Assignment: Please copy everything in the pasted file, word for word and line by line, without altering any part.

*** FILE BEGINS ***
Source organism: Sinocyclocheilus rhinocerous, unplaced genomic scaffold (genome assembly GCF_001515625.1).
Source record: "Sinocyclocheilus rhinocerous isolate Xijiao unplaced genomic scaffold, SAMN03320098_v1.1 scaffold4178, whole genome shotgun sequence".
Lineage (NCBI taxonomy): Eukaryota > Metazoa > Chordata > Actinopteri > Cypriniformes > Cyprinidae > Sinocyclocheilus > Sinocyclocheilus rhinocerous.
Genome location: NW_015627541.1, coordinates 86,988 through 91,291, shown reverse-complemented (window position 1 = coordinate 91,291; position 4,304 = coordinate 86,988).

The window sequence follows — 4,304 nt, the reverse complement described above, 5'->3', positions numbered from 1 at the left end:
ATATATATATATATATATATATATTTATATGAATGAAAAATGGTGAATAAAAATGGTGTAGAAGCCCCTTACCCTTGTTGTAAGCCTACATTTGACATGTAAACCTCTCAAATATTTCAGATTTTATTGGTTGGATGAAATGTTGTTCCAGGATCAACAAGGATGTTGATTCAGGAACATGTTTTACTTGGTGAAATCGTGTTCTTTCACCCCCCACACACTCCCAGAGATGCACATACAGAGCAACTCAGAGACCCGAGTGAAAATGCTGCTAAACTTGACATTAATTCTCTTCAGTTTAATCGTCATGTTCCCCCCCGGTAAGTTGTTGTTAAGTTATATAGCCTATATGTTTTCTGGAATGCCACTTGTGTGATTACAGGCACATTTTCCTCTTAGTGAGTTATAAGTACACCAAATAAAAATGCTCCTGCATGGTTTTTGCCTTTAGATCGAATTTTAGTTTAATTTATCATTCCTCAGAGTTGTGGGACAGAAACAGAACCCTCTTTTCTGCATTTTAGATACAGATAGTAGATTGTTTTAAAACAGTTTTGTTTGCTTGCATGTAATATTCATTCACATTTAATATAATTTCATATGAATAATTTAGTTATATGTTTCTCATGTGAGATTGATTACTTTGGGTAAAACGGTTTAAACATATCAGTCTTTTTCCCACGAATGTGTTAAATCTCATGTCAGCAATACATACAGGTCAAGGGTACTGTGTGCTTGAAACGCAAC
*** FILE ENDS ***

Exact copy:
Source organism: Sinocyclocheilus rhinocerous, unplaced genomic scaffold (genome assembly GCF_001515625.1).
Source record: "Sinocyclocheilus rhinocerous isolate Xijiao unplaced genomic scaffold, SAMN03320098_v1.1 scaffold4178, whole genome shotgun sequence".
Lineage (NCBI taxonomy): Eukaryota > Metazoa > Chordata > Actinopteri > Cypriniformes > Cyprinidae > Sinocyclocheilus > Sinocyclocheilus rhinocerous.
Genome location: NW_015627541.1, coordinates 86,988 through 91,291, shown reverse-complemented (window position 1 = coordinate 91,291; position 4,304 = coordinate 86,988).

The window sequence follows — 4,304 nt, the reverse complement described above, 5'->3', positions numbered from 1 at the left end:
ATATATATATATATATATATATATTTATATGAATGAAAAATGGTGAATAAAAATGGTGTAGAAGCCCCTTACCCTTGTTGTAAGCCTACATTTGACATGTAAACCTCTCAAATATTTCAGATTTTATTGGTTGGATGAAATGTTGTTCCAGGATCAACAAGGATGTTGATTCAGGAACATGTTTTACTTGGTGAAATCGTGTTCTTTCACCCCCCACACACTCCCAGAGATGCACATACAGAGCAACTCAGAGACCCGAGTGAAAATGCTGCTAAACTTGACATTAATTCTCTTCAGTTTAATCGTCATGTTCCCCCCCGGTAAGTTGTTGTTAAGTTATATAGCCTATATGTTTTCTGGAATGCCACTTGTGTGATTACAGGCACATTTTCCTCTTAGTGAGTTATAAGTACACCAAATAAAAATGCTCCTGCATGGTTTTTGCCTTTAGATCGAATTTTAGTTTAATTTATCATTCCTCAGAGTTGTGGGACAGAAACAGAACCCTCTTTTCTGCATTTTAGATACAGATAGTAGATTGTTTTAAAACAGTTTTGTTTGCTTGCATGTAATATTCATTCACATTTAATATAATTTCATATGAATAATTTAGTTATATGTTTCTCATGTGAGATTGATTACTTTGGGTAAAACGGTTTAAACATATCAGTCTTTTTCCCACGAATGTGTTAAATCTCATGTCAGCAATACATACAGGTCAAGGGTACTGTGTGCTTGAAACGCAAC